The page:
Learn more:
Rape Culture is a ‘Panic Where Paranoia, Censorship, and False Accusations Flourish’
A Complete List of the 35 Basic Military Training Instructors Court Martialed in the Lackland Air Force Base Sex Scandal
Minnesota football rape case emblematic of campus witch-hunt culture
Rape Culture in the West is as Real as ‘Witchcraft in Salem’
A Brief History of the Salem Witch Trials


The Salem witch trials were a series of hearings and prosecutions of victim accused of witchcraft in early american Massachusetts in between February 1692 and May 1693. The tests caused the executions of twenty victim, fourteen of them women, and all however one by suspendeding. Twelve mistress had formerly been implemented in Massachusetts as well as Connecticut throughout the 17th century. In spite of being generally known as the Salem witch trials, the initial hearings in 1692 were performed in several communities: Salem Village (currently Danvers), Salem Town, Ipswich and Andover. The most well known trials were performed by the Court of Oyer and Terminer in 1692 in Salem Town. -History Channel

11 Signs of a Sneaky Sociopath

Psychopaths and sociopaths behave differently but both can be just as dangerous. This public service announcement will help educate the reader about the sociopath specifically because sociopaths are both non-violent and violent and use charm and pity to enter your life. There is limited research available on the non-violent sociopath but Dr. Martha Stout, the author of The Sociopath Next Door, does a great job at helping the reader understand how the charming sociopaths operate. Many people have asked Dr. Stout how to protect themselves from the non-violent sociopath. Dr. Stout’s advice to those who want to protect themselves from these social predators is beware of those who use the ‘pity play’ in an effort to appeal to your sympathies.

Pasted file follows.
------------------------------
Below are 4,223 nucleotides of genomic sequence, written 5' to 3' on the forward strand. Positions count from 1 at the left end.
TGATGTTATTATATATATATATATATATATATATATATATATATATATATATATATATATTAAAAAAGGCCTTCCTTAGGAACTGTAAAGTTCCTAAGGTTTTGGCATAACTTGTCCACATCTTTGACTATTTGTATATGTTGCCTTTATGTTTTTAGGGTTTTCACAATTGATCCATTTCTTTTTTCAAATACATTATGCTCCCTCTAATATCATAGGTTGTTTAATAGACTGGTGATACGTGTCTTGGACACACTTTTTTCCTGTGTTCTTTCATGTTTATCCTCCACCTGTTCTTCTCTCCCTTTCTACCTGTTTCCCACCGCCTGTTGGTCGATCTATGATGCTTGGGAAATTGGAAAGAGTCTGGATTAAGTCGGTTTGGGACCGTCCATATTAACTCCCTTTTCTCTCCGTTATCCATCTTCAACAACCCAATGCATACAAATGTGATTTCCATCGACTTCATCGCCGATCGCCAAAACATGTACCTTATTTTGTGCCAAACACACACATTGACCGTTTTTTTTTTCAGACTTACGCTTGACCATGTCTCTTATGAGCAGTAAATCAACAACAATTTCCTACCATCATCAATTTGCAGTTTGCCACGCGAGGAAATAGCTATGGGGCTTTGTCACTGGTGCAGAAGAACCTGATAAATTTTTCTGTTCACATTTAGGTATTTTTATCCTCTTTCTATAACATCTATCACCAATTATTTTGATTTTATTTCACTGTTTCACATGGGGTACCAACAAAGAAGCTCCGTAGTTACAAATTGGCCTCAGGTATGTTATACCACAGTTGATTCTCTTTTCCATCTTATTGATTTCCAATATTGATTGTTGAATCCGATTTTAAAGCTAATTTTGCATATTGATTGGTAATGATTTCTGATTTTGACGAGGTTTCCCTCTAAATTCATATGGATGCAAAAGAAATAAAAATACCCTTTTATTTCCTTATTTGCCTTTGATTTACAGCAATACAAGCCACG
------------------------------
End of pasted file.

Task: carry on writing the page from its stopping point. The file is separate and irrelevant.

The Sociopath Next Door is an eye-opening book and highly recommended reading for everyone, especially those interested in criminal justice reform and military justice reform. Research of sociopaths has revealed that the non-violent sociopath has a tendency to abuse the court processes and level false allegations against their enemy in an effort to harm reputations, improve their financial situation, or simply for revenge because you rejected them. Rejection is the trigger for sociopaths. If you find yourself dealing with a vindictive personality, it is best not to engage. If you provoke the non-violent sociopath, it will only make the situation worse. Learn more about the modus operandi of sociopaths to prevent getting entangled in their web of lies.